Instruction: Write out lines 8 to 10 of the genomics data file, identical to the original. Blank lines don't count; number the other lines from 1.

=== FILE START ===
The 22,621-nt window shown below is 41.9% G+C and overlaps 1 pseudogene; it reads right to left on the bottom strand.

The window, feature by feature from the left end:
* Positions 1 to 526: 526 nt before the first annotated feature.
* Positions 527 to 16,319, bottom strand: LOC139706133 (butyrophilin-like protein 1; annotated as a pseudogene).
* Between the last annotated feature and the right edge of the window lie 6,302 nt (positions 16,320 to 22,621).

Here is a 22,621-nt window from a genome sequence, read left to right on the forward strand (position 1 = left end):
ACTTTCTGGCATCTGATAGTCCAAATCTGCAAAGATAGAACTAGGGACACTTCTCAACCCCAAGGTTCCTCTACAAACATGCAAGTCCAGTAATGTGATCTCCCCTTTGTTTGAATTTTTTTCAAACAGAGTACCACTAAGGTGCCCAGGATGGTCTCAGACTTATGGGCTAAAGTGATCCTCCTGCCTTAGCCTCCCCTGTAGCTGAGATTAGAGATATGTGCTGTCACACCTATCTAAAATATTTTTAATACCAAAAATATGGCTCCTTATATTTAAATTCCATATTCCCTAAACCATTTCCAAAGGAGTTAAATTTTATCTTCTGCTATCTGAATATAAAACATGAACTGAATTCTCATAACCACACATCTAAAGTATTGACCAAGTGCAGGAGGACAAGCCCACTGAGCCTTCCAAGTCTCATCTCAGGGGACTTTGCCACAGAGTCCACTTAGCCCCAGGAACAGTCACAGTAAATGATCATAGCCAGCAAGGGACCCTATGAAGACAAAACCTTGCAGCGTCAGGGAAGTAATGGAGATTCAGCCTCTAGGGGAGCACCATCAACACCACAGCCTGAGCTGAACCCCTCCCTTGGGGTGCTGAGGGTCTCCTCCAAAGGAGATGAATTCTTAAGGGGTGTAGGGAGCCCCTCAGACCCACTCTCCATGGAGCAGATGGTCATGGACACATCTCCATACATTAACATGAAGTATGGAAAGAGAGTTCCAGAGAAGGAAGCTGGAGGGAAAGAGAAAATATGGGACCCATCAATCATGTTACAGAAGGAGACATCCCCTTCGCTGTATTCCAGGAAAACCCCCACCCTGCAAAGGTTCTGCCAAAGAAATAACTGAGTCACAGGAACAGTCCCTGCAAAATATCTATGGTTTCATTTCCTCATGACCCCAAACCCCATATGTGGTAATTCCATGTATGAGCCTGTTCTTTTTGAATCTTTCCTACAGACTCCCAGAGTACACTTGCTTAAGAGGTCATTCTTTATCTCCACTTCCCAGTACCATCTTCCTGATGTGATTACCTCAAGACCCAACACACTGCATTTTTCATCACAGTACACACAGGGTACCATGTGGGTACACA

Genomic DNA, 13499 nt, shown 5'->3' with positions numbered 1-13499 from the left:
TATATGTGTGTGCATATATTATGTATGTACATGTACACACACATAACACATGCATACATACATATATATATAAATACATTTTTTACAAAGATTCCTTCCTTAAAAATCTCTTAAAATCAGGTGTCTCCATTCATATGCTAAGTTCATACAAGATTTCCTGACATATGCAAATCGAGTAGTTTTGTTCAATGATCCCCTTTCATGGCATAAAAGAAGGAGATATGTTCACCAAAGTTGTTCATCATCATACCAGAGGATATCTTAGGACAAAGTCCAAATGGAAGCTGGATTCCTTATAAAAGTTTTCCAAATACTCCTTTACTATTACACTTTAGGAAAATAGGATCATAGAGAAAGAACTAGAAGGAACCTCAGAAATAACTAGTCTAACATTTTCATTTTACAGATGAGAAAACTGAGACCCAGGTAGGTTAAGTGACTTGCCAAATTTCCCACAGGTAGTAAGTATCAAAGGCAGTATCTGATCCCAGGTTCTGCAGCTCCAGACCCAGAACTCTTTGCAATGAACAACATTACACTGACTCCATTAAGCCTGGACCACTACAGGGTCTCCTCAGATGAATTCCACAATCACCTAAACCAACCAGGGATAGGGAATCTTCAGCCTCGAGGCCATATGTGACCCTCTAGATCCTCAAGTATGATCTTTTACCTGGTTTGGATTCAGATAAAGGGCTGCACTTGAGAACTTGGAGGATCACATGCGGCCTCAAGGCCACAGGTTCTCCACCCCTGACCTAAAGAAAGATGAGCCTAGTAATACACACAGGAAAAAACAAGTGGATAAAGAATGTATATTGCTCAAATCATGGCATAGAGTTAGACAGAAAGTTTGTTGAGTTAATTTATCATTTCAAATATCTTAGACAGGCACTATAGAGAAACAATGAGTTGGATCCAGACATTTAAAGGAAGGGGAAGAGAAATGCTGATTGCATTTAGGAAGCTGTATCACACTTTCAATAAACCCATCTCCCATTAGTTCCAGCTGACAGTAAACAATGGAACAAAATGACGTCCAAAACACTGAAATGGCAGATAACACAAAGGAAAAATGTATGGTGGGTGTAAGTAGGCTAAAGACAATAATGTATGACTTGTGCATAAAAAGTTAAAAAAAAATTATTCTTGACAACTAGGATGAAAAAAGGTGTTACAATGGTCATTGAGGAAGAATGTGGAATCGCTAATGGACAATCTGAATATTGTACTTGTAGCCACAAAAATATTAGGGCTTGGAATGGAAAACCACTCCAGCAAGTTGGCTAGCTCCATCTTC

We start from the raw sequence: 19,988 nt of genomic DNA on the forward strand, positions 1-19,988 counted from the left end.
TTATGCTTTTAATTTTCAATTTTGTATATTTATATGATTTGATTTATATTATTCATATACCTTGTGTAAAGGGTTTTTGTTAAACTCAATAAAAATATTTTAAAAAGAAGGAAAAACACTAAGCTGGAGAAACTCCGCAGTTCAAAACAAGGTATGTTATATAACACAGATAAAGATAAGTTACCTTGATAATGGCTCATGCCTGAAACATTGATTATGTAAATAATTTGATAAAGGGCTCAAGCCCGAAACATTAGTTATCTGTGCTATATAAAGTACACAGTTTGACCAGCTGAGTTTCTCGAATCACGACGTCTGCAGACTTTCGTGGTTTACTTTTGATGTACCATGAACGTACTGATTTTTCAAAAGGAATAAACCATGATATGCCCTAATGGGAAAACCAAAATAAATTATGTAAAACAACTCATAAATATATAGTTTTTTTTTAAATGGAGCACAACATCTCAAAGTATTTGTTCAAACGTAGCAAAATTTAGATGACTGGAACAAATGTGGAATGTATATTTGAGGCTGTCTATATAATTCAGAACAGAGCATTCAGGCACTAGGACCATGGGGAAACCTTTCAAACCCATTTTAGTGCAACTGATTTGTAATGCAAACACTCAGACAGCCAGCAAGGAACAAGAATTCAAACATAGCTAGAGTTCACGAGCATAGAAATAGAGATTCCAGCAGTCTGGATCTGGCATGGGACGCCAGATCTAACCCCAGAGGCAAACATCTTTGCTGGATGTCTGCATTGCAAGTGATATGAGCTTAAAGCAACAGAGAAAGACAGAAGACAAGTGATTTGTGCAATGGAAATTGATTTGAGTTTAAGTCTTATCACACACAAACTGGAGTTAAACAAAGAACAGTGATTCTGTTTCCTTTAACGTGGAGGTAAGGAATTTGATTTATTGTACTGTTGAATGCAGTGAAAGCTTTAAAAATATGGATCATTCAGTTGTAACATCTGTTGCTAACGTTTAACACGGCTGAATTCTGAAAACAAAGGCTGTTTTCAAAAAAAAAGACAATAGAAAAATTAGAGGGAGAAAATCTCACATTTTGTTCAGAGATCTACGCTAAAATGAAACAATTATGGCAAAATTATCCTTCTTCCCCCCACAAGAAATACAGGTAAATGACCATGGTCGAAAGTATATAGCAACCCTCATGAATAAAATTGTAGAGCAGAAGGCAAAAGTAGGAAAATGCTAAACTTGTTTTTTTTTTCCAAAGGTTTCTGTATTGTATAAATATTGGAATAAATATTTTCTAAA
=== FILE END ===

Genomic DNA, 13499 nt, shown 5'->3' with positions numbered 1-13499 from the left:
TATATGTGTGTGCATATATTATGTATGTACATGTACACACACATAACACATGCATACATACATATATATATAAATACATTTTTTACAAAGATTCCTTCCTTAAAAATCTCTTAAAATCAGGTGTCTCCATTCATATGCTAAGTTCATACAAGATTTCCTGACATATGCAAATCGAGTAGTTTTGTTCAATGATCCCCTTTCATGGCATAAAAGAAGGAGATATGTTCACCAAAGTTGTTCATCATCATACCAGAGGATATCTTAGGACAAAGTCCAAATGGAAGCTGGATTCCTTATAAAAGTTTTCCAAATACTCCTTTACTATTACACTTTAGGAAAATAGGATCATAGAGAAAGAACTAGAAGGAACCTCAGAAATAACTAGTCTAACATTTTCATTTTACAGATGAGAAAACTGAGACCCAGGTAGGTTAAGTGACTTGCCAAATTTCCCACAGGTAGTAAGTATCAAAGGCAGTATCTGATCCCAGGTTCTGCAGCTCCAGACCCAGAACTCTTTGCAATGAACAACATTACACTGACTCCATTAAGCCTGGACCACTACAGGGTCTCCTCAGATGAATTCCACAATCACCTAAACCAACCAGGGATAGGGAATCTTCAGCCTCGAGGCCATATGTGACCCTCTAGATCCTCAAGTATGATCTTTTACCTGGTTTGGATTCAGATAAAGGGCTGCACTTGAGAACTTGGAGGATCACATGCGGCCTCAAGGCCACAGGTTCTCCACCCCTGACCTAAAGAAAGATGAGCCTAGTAATACACACAGGAAAAAACAAGTGGATAAAGAATGTATATTGCTCAAATCATGGCATAGAGTTAGACAGAAAGTTTGTTGAGTTAATTTATCATTTCAAATATCTTAGACAGGCACTATAGAGAAACAATGAGTTGGATCCAGACATTTAAAGGAAGGGGAAGAGAAATGCTGATTGCATTTAGGAAGCTGTATCACACTTTCAATAAACCCATCTCCCATTAGTTCCAGCTGACAGTAAACAATGGAACAAAATGACGTCCAAAACACTGAAATGGCAGATAACACAAAGGAAAAATGTATGGTGGGTGTAAGTAGGCTAAAGACAATAATGTATGACTTGTGCATAAAAAGTTAAAAAAAAATTATTCTTGACAACTAGGATGAAAAAAGGTGTTACAATGGTCATTGAGGAAGAATGTGGAATCGCTAATGGACAATCTGAATATTGTACTTGTAGCCACAAAAATATTAGGGCTTGGAATGGAAAACCACTCCAGCAAGTTGGCTAGCTCCATCTTC

We start from the raw sequence: 19,988 nt of genomic DNA on the forward strand, positions 1-19,988 counted from the left end.